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Missing The Macker
June 7, 2008 - John Whittaker
About 10 years ago, this skinny eighth-grade kid named Matt came up to me after school, upset because he couldn't find anyone to play in the Gus Macker 3-on-3 basketball tournament with him.
All of his friends from school were playing, but they were all playing together. There wasn't room for him on their team.
Rather than find other kids his own age to play with, he asked his big brother -- "John, will you play with me?" -- who, of course, couldn't say no. We ponied up the $88 entry fee, found a guy I worked with in the Sports Department here at the paper and entered a team in the Macker.
The fun part, even though our games weren't that close, was that all three of us had one game where we took over and played well. The first game, I scored eight or 10 of our 12 points. The second game, Kinsler was lighting it up and making plays like Clyde Drexler. The third game, Matt hit a bunch of 3-pointers and couldn't miss. It was a blast.
Fast forward 10 years.
That skinny eighth-grader is now a fully grown Marine, serving in Iraq in Fallujah as a radio operator. And, for the first time almost a decade, his big brother has no one to play with. Thousands of basketball players will be sweating it out on Third Street this weekend. I won't be among them - though, in this heat, carrying a camera might make me sweat a little.
We've each tried playing without each other once, and found the experience lacking. The summer before Matt's senior year in high school, he played with some friends from Pine Valley. So, I put together a team with a couple of friends of mine (we won the Toilet Bowl that year). We'd get done with our game and I'd run over to Matt's court to see how his team was doing, give some last-minute coaching advice and root him on. He'd do the same for me - telling me what I was doing wrong, why my jump shot wasn't going in, to stop being a wuss, gut it out and play some defense.
Last year, during Matt's first tour in Fallujah, I tried to play with some guys from work. We didn't get to play together at all before the tournament, didn't gel at all, and I don't think anyone had a good time. We lost three close games and went home.
The team wasn't complete. At least, not for me.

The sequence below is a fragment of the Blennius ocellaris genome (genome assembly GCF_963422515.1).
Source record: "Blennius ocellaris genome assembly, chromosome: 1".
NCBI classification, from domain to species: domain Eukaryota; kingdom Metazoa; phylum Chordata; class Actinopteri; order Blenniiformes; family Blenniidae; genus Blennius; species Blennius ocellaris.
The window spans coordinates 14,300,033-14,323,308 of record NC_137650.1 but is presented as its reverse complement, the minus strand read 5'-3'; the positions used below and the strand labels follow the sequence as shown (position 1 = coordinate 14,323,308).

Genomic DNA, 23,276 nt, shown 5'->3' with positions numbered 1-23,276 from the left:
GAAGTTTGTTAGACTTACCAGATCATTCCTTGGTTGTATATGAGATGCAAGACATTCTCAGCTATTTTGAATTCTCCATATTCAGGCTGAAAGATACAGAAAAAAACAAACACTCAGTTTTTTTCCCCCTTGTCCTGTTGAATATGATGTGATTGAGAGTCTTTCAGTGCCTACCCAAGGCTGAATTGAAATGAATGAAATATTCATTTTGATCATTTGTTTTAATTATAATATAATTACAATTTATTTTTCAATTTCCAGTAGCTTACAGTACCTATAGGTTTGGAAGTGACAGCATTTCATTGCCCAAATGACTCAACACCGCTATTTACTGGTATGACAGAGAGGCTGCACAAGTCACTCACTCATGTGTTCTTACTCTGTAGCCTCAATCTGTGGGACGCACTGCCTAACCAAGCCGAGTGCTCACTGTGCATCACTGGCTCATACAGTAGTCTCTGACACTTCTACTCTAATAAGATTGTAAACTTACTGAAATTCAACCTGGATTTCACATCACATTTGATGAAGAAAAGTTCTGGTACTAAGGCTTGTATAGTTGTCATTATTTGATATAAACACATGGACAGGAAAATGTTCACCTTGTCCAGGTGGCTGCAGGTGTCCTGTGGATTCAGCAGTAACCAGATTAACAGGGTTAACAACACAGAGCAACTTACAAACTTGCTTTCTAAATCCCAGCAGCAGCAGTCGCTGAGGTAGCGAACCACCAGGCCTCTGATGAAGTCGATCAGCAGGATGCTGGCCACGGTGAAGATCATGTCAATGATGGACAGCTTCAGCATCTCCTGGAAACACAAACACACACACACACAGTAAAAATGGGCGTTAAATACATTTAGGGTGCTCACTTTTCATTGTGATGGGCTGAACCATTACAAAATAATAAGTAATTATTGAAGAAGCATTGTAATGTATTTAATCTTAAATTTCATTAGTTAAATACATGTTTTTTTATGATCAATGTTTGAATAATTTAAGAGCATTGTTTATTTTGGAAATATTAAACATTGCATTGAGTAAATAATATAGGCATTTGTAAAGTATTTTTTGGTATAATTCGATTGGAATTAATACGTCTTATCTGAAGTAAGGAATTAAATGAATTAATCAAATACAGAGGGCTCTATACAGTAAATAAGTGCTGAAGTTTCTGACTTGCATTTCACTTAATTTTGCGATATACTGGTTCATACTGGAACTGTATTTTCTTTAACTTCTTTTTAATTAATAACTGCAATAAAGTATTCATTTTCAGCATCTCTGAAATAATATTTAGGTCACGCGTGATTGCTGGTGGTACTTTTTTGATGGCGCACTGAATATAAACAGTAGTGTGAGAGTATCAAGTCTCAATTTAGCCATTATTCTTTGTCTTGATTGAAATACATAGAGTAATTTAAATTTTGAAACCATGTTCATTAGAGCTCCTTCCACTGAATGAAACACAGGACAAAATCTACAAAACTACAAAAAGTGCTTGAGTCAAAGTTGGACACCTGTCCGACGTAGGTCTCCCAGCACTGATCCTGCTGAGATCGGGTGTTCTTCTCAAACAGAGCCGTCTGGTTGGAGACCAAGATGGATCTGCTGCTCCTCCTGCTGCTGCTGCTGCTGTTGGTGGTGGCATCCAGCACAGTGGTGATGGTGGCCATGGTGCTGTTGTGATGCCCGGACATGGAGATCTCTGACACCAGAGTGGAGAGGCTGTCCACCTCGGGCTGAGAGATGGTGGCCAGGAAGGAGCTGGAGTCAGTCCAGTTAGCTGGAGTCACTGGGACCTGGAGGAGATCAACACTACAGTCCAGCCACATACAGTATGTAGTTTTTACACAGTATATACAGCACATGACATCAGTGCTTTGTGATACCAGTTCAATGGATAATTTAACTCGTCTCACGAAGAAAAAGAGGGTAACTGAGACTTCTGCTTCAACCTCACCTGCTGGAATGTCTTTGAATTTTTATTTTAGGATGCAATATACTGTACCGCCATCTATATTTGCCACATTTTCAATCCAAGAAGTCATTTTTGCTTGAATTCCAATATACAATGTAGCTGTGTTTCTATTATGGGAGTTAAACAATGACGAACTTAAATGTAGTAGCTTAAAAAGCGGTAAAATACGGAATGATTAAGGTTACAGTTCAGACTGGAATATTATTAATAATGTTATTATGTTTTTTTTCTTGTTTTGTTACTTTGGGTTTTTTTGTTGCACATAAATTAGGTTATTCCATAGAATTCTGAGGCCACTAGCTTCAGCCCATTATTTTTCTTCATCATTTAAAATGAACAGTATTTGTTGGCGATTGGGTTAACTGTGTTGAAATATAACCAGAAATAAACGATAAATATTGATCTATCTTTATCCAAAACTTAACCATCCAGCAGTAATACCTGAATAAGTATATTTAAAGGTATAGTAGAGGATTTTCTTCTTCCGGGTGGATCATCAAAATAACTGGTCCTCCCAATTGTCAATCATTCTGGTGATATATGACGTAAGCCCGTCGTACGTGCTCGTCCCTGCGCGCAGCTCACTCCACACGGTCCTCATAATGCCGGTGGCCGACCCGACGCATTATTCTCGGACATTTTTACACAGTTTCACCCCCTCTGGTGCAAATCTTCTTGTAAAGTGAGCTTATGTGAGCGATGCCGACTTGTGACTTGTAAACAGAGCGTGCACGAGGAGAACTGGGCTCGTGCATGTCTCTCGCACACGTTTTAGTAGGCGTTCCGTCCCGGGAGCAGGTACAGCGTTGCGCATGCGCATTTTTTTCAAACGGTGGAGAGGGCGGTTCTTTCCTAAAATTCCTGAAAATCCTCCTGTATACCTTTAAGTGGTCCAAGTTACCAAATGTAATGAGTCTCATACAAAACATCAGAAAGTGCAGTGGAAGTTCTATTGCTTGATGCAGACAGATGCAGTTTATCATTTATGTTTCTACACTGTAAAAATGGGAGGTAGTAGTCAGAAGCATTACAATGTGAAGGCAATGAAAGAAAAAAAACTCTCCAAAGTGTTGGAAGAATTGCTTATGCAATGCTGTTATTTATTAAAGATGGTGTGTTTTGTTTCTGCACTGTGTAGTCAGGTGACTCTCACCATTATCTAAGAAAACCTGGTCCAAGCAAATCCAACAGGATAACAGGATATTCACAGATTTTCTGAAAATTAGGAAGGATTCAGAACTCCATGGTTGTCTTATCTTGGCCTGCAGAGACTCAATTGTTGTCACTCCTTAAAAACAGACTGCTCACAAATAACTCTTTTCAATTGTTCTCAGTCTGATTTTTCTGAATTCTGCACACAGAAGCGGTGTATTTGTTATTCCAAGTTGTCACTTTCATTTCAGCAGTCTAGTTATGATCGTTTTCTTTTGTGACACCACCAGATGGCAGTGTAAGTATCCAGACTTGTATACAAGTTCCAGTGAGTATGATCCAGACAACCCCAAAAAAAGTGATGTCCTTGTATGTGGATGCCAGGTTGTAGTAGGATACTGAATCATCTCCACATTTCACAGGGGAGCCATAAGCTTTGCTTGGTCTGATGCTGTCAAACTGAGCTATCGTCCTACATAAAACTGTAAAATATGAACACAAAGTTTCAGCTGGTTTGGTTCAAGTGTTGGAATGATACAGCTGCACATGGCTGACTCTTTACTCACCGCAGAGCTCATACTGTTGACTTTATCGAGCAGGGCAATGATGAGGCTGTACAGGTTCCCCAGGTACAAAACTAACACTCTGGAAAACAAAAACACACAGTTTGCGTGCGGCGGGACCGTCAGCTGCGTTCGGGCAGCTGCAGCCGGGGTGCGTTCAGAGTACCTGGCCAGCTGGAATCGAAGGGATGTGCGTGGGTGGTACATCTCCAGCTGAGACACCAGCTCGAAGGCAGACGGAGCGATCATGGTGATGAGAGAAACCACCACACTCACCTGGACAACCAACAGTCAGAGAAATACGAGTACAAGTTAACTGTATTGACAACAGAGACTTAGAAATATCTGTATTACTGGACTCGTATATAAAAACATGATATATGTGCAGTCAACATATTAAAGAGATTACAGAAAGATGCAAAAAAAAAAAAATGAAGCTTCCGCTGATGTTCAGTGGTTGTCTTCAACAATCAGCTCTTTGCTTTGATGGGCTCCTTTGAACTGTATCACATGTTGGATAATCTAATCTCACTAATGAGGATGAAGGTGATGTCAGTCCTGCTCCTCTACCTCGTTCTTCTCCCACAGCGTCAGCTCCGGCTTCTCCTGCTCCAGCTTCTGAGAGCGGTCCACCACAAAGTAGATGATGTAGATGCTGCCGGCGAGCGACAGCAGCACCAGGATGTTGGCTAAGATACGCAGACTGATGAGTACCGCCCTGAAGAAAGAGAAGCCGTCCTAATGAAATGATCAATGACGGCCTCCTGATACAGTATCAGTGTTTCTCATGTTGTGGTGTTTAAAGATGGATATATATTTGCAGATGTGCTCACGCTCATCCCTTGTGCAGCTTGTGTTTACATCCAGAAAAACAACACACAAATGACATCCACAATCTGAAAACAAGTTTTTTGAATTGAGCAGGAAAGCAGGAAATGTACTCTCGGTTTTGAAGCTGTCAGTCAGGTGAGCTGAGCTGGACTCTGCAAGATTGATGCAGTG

This year, Matt's back overseas, serving his second tour of duty. And, today, I'll be at the Macker, shooting photos for a photo spread in the paper and to post on our Web site (SHAMELESS PLUG ALERT -- visit cu.post-journal.com for pictures of the tournament).
Matt and I've played hundreds of times in the back yard -- by the way, I'm still undefeated in those games. BRING IT ON, LOSER! GAME TO 21.
We've played in pick-up games at Beechwood, at Chadakoin Park and with friends at parks all over the county. We've played at Bemus in that village's 3-on-3 tournament. Of course, we've played in the Macker. I've gotten to coach Matt and dozens of other great kids and great players in summer league and modified basketball at Panama Central School.
All of that history means, when we play together, the two of us don't have to think about what's going on during the game. If I drive, I know where Matt's going to be and where he likes the ball when I kick it out for a 3-pointer. Matt knows how I like the ball delivered when I'm cutting to the basket. I know how Matt misses when his shot doesn't go in, which gives me an edge going for offensive rebounds. When someone sets a pick, I know from how the screen is set whether Matt wants me to hedge the screener until he can fight through the pick or wants me to switch.
It's a special bond we have - a close second to the bond I have with the News Gal.
I'm looking forward to next year, though, realistically, I don't know if we'll be able to play then, either. Matt will be home a couple of weeks before the tournament for the News Gal-Whitless Wonder wedding. Who knows if he can get leave twice in that amount of time.
I think part of me has outgrown playing in the Macker - too little supervision of the upper courts, too many weekend warriors who take the game way too seriously, too much chance of permanent injury.
There's a Sunday morning game in the winter months that I play in, and I'm trying to drag my butt out of bed Tuesdays and Fridays at 6 a.m. to play with another group of guys this summer. That's more my speed -- good guys, a good game, playful banter but no serious trash talking, the game played the right way.
But I'm sure next spring, if he's able, I'll get a phone call asking if I want to play. Like a decade ago, I'm sure I won't be able to say no, this time to the guy who's spent the last two summers sweating in Iraq and who will be the co-best man at my wedding.
Maybe I'll be able to get my friend, Rick Atkins -- a friend who married a good friend from my high school graduating class -- and Kinsler to play, like we used to. I'm not sure what next year holds.
There will be a lot of changes for me -- marriage first and foremost among them. But maybe, just maybe, we'll turn the clock back next June and be sweating it out on Third Street.
If it was a Hollywood movie, we'd be losing late in every game and come back, each of us taking turns making a spectacular play in slow motion, with dramatic music playing in the background, to win the game.
I'll settle for the old tried-and-true Macker experience -- playing a game I love with my kid brother, sweating and sunburned, and probably on the losing end of the scoreboard.
Sounds like a winner to me.
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Getting ready to take a shot during a game last year in the Macker - it's hard to tell if I'm concentrating on the rim or contemplating quantum physics.